Millennials, who are already emerging as leaders in technology and other industries and will compromise 75 percent of the global workforce by 2025, want to work for organisations that foster innovative thinking, develop their skills, and wish to see them make a positive contribution to society. This study reveals that Millennials believe businesses are not currently doing as much as they could to develop their leadership skills and that they need to nurture their future leaders, especially as they cannot count on them biding their time until senior positions arise.
Characteristics of millennials at work
While most Millennials believe business is having a positive impact on society by generating jobs (48 percent) and increasing prosperity (71 percent), they think business can do much more to address society's challenges in the areas of most concern: resource scarcity (68 percent), climate change (65 percent) and income equality (64 percent).
Additionally, 50 percent of Millennials surveyed want to work for a business with ethical practices.
Millennials say government has the greatest potential to address society's biggest issues but are overwhelmingly failing to do so. Almost half felt governments were having a negative impact on areas identified as among the top challenges: unemployment (47 percent), resource scarcity (43 percent) and income inequality (56 percent).
Millennials want to work for organisations that support innovation. In fact, 78 percent of Millennials were influenced by how innovative a company was when deciding if they wanted to work there, but most say their current employer does not greatly encourage them to think creatively.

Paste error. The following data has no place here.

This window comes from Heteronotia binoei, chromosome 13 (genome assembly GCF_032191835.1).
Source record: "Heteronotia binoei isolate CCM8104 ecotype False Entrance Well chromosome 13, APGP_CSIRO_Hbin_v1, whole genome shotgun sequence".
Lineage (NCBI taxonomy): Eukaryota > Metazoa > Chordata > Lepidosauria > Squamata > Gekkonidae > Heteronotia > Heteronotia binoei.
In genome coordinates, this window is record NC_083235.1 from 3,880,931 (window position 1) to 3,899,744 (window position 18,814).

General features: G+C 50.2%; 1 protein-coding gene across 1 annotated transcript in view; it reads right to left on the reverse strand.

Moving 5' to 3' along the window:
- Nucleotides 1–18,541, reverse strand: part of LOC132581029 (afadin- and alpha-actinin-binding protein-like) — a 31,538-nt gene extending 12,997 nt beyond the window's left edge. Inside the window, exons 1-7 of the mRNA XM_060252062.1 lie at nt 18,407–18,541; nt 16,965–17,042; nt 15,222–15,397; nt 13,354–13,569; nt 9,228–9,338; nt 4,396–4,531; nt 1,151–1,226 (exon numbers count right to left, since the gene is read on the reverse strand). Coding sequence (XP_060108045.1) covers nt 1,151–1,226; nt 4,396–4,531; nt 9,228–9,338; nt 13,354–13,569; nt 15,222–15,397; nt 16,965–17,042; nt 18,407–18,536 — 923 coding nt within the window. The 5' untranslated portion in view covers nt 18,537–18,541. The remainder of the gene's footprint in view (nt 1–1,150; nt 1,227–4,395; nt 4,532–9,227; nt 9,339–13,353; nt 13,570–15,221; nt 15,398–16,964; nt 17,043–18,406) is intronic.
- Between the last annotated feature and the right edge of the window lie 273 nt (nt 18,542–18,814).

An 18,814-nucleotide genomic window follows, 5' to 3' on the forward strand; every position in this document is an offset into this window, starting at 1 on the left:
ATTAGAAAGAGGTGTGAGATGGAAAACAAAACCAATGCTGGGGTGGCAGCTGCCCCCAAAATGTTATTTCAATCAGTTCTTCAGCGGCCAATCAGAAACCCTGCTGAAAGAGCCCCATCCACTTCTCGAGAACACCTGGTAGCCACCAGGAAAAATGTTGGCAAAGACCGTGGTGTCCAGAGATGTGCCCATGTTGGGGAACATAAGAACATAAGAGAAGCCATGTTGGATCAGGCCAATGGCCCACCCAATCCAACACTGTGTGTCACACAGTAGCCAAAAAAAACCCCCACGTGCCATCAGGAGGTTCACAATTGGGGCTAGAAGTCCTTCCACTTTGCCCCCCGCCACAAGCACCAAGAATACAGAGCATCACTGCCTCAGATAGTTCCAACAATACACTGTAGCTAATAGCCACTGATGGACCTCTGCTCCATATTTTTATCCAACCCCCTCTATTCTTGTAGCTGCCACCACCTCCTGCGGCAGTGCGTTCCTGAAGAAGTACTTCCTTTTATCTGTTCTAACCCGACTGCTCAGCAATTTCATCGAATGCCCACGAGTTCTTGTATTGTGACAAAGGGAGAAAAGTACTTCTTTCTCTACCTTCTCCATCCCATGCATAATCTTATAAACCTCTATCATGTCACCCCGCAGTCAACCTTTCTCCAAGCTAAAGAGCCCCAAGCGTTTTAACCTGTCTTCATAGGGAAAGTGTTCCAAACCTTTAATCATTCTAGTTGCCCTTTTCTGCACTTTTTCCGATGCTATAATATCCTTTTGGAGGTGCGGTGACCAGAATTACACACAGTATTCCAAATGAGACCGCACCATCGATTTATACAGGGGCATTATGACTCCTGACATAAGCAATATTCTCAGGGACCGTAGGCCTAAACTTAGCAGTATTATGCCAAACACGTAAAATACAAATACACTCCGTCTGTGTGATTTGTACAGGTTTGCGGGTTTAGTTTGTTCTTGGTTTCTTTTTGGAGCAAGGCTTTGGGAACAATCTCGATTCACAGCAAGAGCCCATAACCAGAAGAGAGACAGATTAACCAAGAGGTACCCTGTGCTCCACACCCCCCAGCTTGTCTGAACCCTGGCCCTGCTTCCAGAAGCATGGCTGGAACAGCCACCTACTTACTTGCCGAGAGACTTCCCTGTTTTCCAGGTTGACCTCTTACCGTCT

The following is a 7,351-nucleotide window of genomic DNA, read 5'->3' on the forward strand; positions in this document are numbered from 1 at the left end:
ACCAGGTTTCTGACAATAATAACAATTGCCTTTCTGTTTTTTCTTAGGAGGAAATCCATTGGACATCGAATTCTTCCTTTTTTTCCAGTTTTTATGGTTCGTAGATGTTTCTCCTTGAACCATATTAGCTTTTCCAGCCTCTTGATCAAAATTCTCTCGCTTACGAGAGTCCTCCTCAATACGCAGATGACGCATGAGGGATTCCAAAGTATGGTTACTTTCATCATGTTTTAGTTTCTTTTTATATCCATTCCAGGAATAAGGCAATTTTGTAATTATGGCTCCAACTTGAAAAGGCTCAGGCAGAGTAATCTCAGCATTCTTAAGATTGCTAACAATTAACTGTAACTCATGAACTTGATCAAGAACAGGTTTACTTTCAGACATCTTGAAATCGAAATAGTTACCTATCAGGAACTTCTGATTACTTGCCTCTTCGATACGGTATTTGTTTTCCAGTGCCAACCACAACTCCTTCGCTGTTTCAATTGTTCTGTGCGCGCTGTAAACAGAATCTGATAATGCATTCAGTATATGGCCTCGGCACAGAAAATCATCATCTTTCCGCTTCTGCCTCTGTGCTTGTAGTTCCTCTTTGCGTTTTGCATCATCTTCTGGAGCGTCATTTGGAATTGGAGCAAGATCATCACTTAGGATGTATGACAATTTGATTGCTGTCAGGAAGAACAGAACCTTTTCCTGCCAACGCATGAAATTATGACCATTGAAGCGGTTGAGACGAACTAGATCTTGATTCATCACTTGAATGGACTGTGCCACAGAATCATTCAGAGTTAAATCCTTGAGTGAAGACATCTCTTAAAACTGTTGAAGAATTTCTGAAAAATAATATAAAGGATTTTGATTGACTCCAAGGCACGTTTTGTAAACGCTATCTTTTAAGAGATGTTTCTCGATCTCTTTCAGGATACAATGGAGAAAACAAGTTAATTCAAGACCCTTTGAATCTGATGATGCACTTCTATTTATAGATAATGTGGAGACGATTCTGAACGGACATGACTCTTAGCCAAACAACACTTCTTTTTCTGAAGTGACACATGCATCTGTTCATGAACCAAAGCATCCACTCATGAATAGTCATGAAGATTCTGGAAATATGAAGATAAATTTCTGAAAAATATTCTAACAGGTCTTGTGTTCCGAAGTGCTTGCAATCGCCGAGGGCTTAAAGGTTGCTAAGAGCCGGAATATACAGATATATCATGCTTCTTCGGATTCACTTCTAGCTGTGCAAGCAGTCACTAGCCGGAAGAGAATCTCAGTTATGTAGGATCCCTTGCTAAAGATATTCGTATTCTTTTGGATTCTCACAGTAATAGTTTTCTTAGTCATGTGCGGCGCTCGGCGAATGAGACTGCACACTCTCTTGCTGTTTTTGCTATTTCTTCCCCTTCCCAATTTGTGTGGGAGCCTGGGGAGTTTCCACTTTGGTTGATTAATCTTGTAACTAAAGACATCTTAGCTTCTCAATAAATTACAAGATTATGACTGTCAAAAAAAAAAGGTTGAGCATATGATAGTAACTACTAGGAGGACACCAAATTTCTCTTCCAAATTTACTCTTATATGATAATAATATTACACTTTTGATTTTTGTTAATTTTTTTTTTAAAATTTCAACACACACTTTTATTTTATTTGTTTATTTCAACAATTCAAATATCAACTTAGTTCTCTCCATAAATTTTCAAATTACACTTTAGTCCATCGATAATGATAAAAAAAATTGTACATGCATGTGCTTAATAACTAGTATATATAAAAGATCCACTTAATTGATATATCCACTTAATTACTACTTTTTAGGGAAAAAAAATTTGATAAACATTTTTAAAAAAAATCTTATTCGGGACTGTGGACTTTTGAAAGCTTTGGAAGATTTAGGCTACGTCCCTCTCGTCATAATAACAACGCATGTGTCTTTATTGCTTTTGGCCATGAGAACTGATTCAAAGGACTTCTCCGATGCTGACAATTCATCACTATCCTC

They believe the biggest barriers to innovation are management attitude (63 percent), operational structures and procedures (61 percent) and employee skills, attitudes and lack of diversity (39 percent).
Almost one in four Millennials are 'asking for a chance' to show their leadership skills. Additionally, 75 percent believe their organisations could do more to develop future leaders.
Millennials believe the success of a business should be measured in terms of more than just its financial performance, with a focus on improving society among the most important things it should seek to achieve.
Millennials are also charitable and keen to participate in 'public life'. 63 percent of Millennials gave to charities, 43 percent activity volunteered or were a member of a community organisations and 52 percent signed petitions.
How can employers best attract and retain millennials? Do you have any workplace insights on this issue? Share your thoughts below using the comments section.
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